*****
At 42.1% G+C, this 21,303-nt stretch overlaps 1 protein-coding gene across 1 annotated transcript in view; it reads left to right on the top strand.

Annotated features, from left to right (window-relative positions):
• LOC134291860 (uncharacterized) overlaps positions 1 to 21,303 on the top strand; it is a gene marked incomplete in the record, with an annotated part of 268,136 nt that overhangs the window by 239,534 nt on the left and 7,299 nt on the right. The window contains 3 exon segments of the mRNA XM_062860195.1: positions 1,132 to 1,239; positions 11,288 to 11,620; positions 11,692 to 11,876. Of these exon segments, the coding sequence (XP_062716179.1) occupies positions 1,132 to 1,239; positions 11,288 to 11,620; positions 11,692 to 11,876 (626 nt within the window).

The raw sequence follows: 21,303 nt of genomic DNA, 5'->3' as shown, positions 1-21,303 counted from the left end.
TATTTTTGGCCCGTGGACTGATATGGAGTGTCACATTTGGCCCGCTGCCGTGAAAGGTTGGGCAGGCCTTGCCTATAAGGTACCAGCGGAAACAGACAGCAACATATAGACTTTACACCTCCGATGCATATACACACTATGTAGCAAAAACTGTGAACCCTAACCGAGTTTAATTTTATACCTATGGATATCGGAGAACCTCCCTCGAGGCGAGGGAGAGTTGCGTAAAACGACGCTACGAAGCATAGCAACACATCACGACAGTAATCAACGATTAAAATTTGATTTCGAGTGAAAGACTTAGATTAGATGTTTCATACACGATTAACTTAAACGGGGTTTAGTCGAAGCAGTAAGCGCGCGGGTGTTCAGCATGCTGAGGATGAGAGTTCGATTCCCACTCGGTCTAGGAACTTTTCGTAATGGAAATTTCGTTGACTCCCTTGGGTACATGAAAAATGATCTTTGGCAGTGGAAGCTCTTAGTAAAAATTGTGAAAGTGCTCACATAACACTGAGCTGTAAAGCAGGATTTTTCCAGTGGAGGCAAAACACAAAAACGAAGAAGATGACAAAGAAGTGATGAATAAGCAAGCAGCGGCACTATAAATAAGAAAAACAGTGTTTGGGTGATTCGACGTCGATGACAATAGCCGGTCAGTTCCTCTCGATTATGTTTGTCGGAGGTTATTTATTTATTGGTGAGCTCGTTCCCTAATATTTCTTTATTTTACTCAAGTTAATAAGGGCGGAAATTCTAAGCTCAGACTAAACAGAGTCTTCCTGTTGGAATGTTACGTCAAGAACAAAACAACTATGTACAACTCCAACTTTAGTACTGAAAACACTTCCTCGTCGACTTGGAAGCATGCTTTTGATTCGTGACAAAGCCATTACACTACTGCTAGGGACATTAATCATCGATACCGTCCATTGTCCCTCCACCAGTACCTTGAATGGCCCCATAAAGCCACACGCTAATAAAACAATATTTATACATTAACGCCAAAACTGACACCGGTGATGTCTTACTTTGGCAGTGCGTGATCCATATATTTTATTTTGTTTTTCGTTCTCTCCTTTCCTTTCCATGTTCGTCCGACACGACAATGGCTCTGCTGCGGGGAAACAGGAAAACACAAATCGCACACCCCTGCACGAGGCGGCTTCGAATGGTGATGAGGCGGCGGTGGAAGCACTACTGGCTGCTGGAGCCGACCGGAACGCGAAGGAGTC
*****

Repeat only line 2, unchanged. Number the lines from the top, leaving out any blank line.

Annotated features, from left to right (window-relative positions):